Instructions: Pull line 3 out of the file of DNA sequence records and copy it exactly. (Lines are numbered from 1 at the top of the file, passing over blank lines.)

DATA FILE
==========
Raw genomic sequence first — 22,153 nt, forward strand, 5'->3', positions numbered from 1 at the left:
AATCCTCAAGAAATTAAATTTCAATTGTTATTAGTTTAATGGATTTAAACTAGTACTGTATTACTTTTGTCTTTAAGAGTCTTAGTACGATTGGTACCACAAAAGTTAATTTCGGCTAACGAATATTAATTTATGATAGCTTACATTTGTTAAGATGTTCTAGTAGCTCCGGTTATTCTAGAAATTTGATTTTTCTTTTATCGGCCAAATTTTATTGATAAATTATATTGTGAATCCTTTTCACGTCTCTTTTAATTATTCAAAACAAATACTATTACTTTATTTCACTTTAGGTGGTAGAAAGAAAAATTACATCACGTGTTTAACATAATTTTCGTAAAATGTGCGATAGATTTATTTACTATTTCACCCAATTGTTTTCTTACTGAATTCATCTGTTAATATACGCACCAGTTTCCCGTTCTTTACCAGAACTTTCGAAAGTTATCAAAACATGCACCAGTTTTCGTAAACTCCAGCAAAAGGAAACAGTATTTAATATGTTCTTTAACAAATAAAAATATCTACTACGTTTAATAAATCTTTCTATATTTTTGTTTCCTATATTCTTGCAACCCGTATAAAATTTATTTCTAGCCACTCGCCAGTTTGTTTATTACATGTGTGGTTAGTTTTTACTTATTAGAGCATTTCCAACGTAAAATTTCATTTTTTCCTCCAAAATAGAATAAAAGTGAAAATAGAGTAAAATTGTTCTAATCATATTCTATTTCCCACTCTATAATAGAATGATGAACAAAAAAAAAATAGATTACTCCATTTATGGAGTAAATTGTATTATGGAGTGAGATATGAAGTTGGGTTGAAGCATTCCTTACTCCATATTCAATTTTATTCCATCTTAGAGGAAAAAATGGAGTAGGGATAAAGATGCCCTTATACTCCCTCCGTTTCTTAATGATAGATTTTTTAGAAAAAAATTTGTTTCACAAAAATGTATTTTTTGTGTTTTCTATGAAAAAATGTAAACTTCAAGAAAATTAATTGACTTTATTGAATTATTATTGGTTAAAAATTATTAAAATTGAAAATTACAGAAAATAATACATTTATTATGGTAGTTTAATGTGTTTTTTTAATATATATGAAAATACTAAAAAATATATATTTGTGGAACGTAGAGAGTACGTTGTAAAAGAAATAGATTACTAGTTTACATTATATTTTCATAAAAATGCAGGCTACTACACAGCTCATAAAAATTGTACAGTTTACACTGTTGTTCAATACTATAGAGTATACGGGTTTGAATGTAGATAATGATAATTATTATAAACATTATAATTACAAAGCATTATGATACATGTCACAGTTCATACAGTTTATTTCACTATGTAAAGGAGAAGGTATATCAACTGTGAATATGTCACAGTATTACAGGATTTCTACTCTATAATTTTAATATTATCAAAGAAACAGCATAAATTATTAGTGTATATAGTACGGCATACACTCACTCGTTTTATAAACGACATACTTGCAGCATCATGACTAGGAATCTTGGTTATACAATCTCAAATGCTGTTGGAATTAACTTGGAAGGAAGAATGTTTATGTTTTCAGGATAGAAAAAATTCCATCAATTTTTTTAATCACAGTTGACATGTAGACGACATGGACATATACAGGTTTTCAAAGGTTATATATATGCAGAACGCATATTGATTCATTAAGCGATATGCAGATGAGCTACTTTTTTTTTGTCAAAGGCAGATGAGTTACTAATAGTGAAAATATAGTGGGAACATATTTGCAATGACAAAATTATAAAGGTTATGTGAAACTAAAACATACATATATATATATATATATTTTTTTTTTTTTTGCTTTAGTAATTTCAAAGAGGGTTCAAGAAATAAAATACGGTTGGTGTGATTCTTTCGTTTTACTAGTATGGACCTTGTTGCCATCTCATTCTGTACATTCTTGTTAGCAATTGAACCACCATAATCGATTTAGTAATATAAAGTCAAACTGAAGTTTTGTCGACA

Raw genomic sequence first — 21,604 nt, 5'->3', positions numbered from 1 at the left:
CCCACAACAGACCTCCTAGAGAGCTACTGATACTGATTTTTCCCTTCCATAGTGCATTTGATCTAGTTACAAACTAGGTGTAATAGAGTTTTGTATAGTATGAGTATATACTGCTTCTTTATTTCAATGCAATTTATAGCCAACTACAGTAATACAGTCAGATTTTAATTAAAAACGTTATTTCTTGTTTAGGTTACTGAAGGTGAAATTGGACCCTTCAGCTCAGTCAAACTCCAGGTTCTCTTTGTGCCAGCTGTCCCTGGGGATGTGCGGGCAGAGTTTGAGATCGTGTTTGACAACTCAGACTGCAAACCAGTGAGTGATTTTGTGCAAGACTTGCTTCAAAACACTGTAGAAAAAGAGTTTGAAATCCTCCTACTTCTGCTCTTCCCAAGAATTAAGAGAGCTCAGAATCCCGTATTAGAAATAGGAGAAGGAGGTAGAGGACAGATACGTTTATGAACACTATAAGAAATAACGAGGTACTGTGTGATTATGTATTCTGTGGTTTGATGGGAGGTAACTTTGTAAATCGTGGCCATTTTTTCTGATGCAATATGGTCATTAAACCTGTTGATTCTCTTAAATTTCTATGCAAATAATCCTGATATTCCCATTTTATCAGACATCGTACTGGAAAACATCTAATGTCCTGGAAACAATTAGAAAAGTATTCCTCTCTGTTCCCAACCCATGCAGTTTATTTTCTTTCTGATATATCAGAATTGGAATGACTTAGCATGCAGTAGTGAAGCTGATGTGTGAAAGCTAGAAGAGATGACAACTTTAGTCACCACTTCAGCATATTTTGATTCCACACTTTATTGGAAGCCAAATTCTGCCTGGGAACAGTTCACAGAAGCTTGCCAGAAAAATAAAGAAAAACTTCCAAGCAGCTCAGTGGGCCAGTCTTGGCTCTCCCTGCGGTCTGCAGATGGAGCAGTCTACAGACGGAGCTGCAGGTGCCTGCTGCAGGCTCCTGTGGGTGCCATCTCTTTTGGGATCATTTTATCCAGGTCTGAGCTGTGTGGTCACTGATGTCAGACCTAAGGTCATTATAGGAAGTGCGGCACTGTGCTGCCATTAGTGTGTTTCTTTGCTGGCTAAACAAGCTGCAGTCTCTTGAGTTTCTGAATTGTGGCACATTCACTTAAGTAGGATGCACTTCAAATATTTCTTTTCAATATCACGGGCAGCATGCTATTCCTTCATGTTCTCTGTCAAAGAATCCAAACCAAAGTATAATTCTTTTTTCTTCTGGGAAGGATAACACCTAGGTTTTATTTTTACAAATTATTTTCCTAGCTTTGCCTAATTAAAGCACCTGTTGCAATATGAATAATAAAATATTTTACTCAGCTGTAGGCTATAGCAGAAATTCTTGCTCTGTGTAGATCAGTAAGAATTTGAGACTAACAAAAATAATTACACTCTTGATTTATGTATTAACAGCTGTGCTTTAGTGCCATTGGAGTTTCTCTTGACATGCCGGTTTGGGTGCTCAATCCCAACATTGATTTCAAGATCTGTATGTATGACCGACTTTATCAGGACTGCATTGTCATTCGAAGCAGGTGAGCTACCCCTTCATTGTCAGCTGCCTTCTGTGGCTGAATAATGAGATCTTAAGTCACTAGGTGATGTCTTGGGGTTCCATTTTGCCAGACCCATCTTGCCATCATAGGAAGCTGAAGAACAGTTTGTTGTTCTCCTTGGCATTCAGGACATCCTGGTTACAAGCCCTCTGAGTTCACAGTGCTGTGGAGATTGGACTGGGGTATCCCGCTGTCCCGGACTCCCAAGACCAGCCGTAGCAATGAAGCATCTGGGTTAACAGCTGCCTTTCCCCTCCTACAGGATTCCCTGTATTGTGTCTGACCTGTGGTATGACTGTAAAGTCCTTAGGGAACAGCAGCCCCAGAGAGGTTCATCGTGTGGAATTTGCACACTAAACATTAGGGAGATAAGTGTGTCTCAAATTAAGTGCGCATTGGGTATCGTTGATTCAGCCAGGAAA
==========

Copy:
Raw genomic sequence first — 21,604 nt, 5'->3', positions numbered from 1 at the left: